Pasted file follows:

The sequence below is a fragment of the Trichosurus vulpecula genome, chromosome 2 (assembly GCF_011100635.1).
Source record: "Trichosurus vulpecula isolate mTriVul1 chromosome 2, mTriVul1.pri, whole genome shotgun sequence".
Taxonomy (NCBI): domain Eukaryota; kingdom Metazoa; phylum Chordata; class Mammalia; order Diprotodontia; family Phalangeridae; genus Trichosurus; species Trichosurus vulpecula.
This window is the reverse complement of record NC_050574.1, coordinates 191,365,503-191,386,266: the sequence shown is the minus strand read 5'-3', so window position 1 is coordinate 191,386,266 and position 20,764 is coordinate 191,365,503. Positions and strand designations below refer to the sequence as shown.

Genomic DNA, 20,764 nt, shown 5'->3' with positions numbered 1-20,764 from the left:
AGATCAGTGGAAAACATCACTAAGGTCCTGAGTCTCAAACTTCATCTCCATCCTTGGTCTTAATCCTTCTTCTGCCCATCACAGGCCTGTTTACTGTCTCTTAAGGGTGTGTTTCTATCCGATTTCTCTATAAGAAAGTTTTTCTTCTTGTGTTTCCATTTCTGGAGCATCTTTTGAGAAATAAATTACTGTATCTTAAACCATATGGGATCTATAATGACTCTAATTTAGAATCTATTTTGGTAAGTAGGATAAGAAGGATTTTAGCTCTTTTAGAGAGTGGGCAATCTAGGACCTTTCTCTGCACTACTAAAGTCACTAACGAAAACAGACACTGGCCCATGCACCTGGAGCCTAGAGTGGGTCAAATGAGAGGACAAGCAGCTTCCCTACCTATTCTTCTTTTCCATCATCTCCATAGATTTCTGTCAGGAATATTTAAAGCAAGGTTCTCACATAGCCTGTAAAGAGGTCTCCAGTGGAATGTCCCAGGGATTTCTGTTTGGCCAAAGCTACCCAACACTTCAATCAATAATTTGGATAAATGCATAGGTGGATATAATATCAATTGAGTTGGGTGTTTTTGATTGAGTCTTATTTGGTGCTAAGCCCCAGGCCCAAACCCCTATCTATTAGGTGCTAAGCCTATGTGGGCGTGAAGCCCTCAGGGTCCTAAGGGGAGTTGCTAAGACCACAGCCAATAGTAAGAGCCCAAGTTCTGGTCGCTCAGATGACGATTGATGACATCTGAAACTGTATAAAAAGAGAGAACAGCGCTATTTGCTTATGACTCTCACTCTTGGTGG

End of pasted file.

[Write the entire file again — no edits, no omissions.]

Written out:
The sequence below is a fragment of the Trichosurus vulpecula genome, chromosome 2 (assembly GCF_011100635.1).
Source record: "Trichosurus vulpecula isolate mTriVul1 chromosome 2, mTriVul1.pri, whole genome shotgun sequence".
Taxonomy (NCBI): domain Eukaryota; kingdom Metazoa; phylum Chordata; class Mammalia; order Diprotodontia; family Phalangeridae; genus Trichosurus; species Trichosurus vulpecula.
This window is the reverse complement of record NC_050574.1, coordinates 191,365,503-191,386,266: the sequence shown is the minus strand read 5'-3', so window position 1 is coordinate 191,386,266 and position 20,764 is coordinate 191,365,503. Positions and strand designations below refer to the sequence as shown.

Genomic DNA, 20,764 nt, shown 5'->3' with positions numbered 1-20,764 from the left:
AGATCAGTGGAAAACATCACTAAGGTCCTGAGTCTCAAACTTCATCTCCATCCTTGGTCTTAATCCTTCTTCTGCCCATCACAGGCCTGTTTACTGTCTCTTAAGGGTGTGTTTCTATCCGATTTCTCTATAAGAAAGTTTTTCTTCTTGTGTTTCCATTTCTGGAGCATCTTTTGAGAAATAAATTACTGTATCTTAAACCATATGGGATCTATAATGACTCTAATTTAGAATCTATTTTGGTAAGTAGGATAAGAAGGATTTTAGCTCTTTTAGAGAGTGGGCAATCTAGGACCTTTCTCTGCACTACTAAAGTCACTAACGAAAACAGACACTGGCCCATGCACCTGGAGCCTAGAGTGGGTCAAATGAGAGGACAAGCAGCTTCCCTACCTATTCTTCTTTTCCATCATCTCCATAGATTTCTGTCAGGAATATTTAAAGCAAGGTTCTCACATAGCCTGTAAAGAGGTCTCCAGTGGAATGTCCCAGGGATTTCTGTTTGGCCAAAGCTACCCAACACTTCAATCAATAATTTGGATAAATGCATAGGTGGATATAATATCAATTGAGTTGGGTGTTTTTGATTGAGTCTTATTTGGTGCTAAGCCCCAGGCCCAAACCCCTATCTATTAGGTGCTAAGCCTATGTGGGCGTGAAGCCCTCAGGGTCCTAAGGGGAGTTGCTAAGACCACAGCCAATAGTAAGAGCCCAAGTTCTGGTCGCTCAGATGACGATTGATGACATCTGAAACTGTATAAAAAGAGAGAACAGCGCTATTTGCTTATGACTCTCACTCTTGGTGG